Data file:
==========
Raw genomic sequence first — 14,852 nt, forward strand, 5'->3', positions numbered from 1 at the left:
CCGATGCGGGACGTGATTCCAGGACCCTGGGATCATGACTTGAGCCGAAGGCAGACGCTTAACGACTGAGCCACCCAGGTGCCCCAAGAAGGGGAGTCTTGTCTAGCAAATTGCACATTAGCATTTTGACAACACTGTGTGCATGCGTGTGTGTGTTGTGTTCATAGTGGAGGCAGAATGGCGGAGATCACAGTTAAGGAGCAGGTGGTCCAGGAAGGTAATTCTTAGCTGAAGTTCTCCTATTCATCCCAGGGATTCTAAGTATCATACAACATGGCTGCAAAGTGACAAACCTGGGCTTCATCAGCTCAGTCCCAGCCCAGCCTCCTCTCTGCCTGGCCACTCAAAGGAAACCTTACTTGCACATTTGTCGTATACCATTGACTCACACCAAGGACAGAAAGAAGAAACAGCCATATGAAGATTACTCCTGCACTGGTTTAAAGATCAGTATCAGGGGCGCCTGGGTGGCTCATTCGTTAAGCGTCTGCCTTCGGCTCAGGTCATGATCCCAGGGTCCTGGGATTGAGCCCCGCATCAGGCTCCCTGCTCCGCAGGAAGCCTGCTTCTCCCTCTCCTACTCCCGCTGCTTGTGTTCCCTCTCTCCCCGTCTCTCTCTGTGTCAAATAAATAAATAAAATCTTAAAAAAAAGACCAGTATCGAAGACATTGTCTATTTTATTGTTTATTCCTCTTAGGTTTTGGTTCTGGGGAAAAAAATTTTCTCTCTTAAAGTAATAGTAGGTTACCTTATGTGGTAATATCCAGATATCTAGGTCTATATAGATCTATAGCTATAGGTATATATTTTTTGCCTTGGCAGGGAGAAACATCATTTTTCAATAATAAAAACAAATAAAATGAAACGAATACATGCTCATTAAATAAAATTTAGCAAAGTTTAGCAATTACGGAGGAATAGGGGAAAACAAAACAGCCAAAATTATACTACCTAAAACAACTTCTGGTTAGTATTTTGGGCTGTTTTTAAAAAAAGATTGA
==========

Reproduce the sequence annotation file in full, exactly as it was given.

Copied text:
Raw genomic sequence first — 14,852 nt, forward strand, 5'->3', positions numbered from 1 at the left:
CCGATGCGGGACGTGATTCCAGGACCCTGGGATCATGACTTGAGCCGAAGGCAGACGCTTAACGACTGAGCCACCCAGGTGCCCCAAGAAGGGGAGTCTTGTCTAGCAAATTGCACATTAGCATTTTGACAACACTGTGTGCATGCGTGTGTGTGTTGTGTTCATAGTGGAGGCAGAATGGCGGAGATCACAGTTAAGGAGCAGGTGGTCCAGGAAGGTAATTCTTAGCTGAAGTTCTCCTATTCATCCCAGGGATTCTAAGTATCATACAACATGGCTGCAAAGTGACAAACCTGGGCTTCATCAGCTCAGTCCCAGCCCAGCCTCCTCTCTGCCTGGCCACTCAAAGGAAACCTTACTTGCACATTTGTCGTATACCATTGACTCACACCAAGGACAGAAAGAAGAAACAGCCATATGAAGATTACTCCTGCACTGGTTTAAAGATCAGTATCAGGGGCGCCTGGGTGGCTCATTCGTTAAGCGTCTGCCTTCGGCTCAGGTCATGATCCCAGGGTCCTGGGATTGAGCCCCGCATCAGGCTCCCTGCTCCGCAGGAAGCCTGCTTCTCCCTCTCCTACTCCCGCTGCTTGTGTTCCCTCTCTCCCCGTCTCTCTCTGTGTCAAATAAATAAATAAAATCTTAAAAAAAAGACCAGTATCGAAGACATTGTCTATTTTATTGTTTATTCCTCTTAGGTTTTGGTTCTGGGGAAAAAAATTTTCTCTCTTAAAGTAATAGTAGGTTACCTTATGTGGTAATATCCAGATATCTAGGTCTATATAGATCTATAGCTATAGGTATATATTTTTTGCCTTGGCAGGGAGAAACATCATTTTTCAATAATAAAAACAAATAAAATGAAACGAATACATGCTCATTAAATAAAATTTAGCAAAGTTTAGCAATTACGGAGGAATAGGGGAAAACAAAACAGCCAAAATTATACTACCTAAAACAACTTCTGGTTAGTATTTTGGGCTGTTTTTAAAAAAAGATTGA